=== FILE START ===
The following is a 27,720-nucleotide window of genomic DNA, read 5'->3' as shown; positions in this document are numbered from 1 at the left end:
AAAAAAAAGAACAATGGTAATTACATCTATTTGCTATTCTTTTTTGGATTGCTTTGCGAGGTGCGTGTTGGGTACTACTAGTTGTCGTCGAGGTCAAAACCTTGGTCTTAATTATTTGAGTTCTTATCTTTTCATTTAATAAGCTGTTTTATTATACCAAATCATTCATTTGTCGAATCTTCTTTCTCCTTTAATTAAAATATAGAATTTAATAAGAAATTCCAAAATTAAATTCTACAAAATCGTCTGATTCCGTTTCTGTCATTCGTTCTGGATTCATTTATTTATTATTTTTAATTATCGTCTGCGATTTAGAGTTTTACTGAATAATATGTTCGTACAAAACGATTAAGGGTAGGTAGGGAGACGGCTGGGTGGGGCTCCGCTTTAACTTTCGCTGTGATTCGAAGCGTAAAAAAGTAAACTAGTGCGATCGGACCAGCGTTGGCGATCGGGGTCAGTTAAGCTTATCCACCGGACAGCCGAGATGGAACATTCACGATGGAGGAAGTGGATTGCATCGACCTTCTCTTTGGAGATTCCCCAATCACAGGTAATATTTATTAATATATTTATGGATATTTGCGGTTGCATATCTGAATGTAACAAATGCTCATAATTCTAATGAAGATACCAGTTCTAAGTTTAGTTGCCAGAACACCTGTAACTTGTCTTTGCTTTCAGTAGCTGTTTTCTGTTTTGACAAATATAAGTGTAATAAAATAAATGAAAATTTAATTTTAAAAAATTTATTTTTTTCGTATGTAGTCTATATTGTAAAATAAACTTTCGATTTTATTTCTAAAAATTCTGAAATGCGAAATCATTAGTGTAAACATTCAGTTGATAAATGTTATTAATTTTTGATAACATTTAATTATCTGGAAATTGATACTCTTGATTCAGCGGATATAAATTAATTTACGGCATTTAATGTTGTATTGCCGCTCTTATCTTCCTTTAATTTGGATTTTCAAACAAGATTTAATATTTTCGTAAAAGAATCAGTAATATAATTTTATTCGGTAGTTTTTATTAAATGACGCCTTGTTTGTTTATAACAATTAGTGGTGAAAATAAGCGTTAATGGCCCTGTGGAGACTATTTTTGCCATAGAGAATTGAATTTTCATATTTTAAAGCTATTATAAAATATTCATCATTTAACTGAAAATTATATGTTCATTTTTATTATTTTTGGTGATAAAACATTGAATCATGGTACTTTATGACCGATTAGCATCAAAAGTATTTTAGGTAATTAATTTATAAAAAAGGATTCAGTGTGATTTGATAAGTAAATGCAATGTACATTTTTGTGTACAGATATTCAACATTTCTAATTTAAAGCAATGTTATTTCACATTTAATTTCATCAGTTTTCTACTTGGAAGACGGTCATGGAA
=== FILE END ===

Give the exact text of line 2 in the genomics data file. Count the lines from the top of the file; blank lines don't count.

AAAAAAAAGAACAATGGTAATTACATCTATTTGCTATTCTTTTTTGGATTGCTTTGCGAGGTGCGTGTTGGGTACTACTAGTTGTCGTCGAGGTCAAAACCTTGGTCTTAATTATTTGAGTTCTTATCTTTTCATTTAATAAGCTGTTTTATTATACCAAATCATTCATTTGTCGAATCTTCTTTCTCCTTTAATTAAAATATAGAATTTAATAAGAAATTCCAAAATTAAATTCTACAAAATCGTCTGATTCCGTTTCTGTCATTCGTTCTGGATTCATTTATTTATTATTTTTAATTATCGTCTGCGATTTAGAGTTTTACTGAATAATATGTTCGTACAAAACGATTAAGGGTAGGTAGGGAGACGGCTGGGTGGGGCTCCGCTTTAACTTTCGCTGTGATTCGAAGCGTAAAAAAGTAAACTAGTGCGATCGGACCAGCGTTGGCGATCGGGGTCAGTTAAGCTTATCCACCGGACAGCCGAGATGGAACATTCACGATGGAGGAAGTGGATTGCATCGACCTTCTCTTTGGAGATTCCCCAATCACAGGTAATATTTATTAATATATTTATGGATATTTGCGGTTGCATATCTGAATGTAACAAATGCTCATAATTCTAATGAAGATACCAGTTCTAAGTTTAGTTGCCAGAACACCTGTAACTTGTCTTTGCTTTCAGTAGCTGTTTTCTGTTTTGACAAATATAAGTGTAATAAAATAAATGAAAATTTAATTTTAAAAAATTTATTTTTTTCGTATGTAGTCTATATTGTAAAATAAACTTTCGATTTTATTTCTAAAAATTCTGAAATGCGAAATCATTAGTGTAAACATTCAGTTGATAAATGTTATTAATTTTTGATAACATTTAATTATCTGGAAATTGATACTCTTGATTCAGCGGATATAAATTAATTTACGGCATTTAATGTTGTATTGCCGCTCTTATCTTCCTTTAATTTGGATTTTCAAACAAGATTTAATATTTTCGTAAAAGAATCAGTAATATAATTTTATTCGGTAGTTTTTATTAAATGACGCCTTGTTTGTTTATAACAATTAGTGGTGAAAATAAGCGTTAATGGCCCTGTGGAGACTATTTTTGCCATAGAGAATTGAATTTTCATATTTTAAAGCTATTATAAAATATTCATCATTTAACTGAAAATTATATGTTCATTTTTATTATTTTTGGTGATAAAACATTGAATCATGGTACTTTATGACCGATTAGCATCAAAAGTATTTTAGGTAATTAATTTATAAAAAAGGATTCAGTGTGATTTGATAAGTAAATGCAATGTACATTTTTGTGTACAGATATTCAACATTTCTAATTTAAAGCAATGTTATTTCACATTTAATTTCATCAGTTTTCTACTTGGAAGACGGTCATGGAA